Jessa Duggar opens up about her son's developmental delay

Jessa and Ben Seewald are no strangers to parenting at this point — after all, the 27-year-old mom and 24-year-old dad already have three kids: Spurgeon who's 4 years old, Henry who's 2, and newest addition Ivy who's just 5 months old — and seem to have a general idea of the progress their kids should be making as they grow. 

With Henry, however, the Seewalds are noticing some delays (via People). On Tuesday's episode of Counting On, the 19 Kids And Counting spin-off, Jessa opened up about her son's developmental progress. "He has some speech delays," she said. "We think it might be a good idea to just have him evaluated, have his hearing checked, and see what they think we should do next." 

Jessa explains that when he around 18 months of age, she noticed Henry "wasn't communicating like his older brother did at that age, or like other kids his age." While she says that she understands each child develops at their own pace, she noted that he hasn't been catching on the way she thinks he should be. "He's not really able to talk and communicate what he wants," she explained in the episode. "A lot of the times it's just grunts and pointing and that kind of thing."

Jessa Duggar and Ben Seewald took Henry to the doctor

Because of their concerns, the TLC couple took a trip to the ear, nose, and throat doctor with Henry. Jessa, the fifth child of Jim Bob and Michelle Duggar, admitted that she was nervous to bring him to the doctor. "I feel like especially as a mom, it's easier for me to kind of stress out, like, 'Oh no, he's delayed. What's wrong with him?'" she said. "And Ben is a little more level-headed, like, 'It'll be okay, we'll figure it out.'"

Sister Jinger agrees that it's easy to play that comparison game in your head, and start to stress about where your child is developmentally. "I definitely compare Felicity to other kids her age. I think most parents probably do that. You see another kid over there who's crawling, and maybe your baby isn't crawling yet, or they're not rolling over, and you can get kind of scared," she admits. "But also, at the same time, you can't compare too much because every kid is different."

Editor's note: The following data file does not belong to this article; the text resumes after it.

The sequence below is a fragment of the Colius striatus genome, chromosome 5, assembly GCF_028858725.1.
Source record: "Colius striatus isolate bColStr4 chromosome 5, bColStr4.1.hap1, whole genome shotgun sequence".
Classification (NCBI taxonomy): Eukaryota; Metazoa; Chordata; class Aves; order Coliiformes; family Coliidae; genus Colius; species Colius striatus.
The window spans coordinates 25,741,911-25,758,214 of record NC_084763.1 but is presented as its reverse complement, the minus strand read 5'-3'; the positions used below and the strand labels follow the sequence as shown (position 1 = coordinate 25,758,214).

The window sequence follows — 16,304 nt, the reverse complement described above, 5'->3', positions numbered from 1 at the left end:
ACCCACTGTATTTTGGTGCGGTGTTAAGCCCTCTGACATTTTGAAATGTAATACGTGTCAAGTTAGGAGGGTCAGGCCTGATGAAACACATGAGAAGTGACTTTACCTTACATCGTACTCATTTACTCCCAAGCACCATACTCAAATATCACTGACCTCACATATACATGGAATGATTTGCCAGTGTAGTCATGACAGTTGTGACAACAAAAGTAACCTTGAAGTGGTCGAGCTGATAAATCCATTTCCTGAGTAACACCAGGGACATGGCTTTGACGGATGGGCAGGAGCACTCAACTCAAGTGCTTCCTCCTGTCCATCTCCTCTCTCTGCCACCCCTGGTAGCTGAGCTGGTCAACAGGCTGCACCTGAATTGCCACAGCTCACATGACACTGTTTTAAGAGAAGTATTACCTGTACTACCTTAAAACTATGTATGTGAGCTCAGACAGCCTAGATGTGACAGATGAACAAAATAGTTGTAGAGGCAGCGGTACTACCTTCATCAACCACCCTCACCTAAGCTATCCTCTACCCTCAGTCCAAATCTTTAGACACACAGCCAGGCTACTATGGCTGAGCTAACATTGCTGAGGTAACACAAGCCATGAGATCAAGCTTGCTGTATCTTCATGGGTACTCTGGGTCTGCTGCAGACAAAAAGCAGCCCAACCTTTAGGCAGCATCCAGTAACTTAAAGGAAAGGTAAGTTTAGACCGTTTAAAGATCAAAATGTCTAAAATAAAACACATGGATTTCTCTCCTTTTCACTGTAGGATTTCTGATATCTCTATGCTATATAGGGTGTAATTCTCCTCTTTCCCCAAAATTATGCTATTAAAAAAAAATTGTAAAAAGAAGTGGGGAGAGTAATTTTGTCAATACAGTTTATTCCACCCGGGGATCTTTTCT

Once they got to the doctor's office, Jessa explained that besides the speech delay, when Henry was born, he also suffered from a "really bad tongue-tie," which had been clipped. Thankfully, the doctor said that based on the tests they ran, they didn't think Henry had any hearing loss. The doctor did mention, however, that the ages between 2 and 3 are crucial for speech development, saying, "So this is the time to probably really focus on getting that development going and really jump-starting it."

Tracking a child's speech and language development is important

Their doctor was right. It's incredibly important to make sure that a child's speech and language development are on the right path around 2 to 3 years of age. Although every kid is different, the Mott Children's Hospital says that there is a rough timeline parents can use to track their child's development. Around 12 months babies should be able to say a word or two, should be able to recognize their own name, should be able to imitate familiar sounds, and point to objects.

Around 2 years, which is the age Henry is at, they should be able to say short sentences, know somewhere around 50 words, and start becoming more aware and articulate about the world around them, asking questions and communicating better. However, WebMD says that speech delays in toddlers are extremely common — in fact, it's the most common form of developmental delay — and though hearing loss or a learning disability could be the culprit, other times no cause is identified. 

Clearly, Jessa and Ben are happy to know that Henry will have a bright future ahead of him. "We were very happy to hear that Henry's hearing is not an issue," Jessa said on the show. "His hearing is perfect. Developmentally, he's not behind, he's on track with where he should be. It just seems to be a speech issue. So at this point, she's recommended that we see a speech pathologist and go from there."

It seems that Jessa and Ben are doing everything they can to love and support Henry, as Jessa shared a sweet Instagram video of Henry identifying words that she wrote down. Go Henry!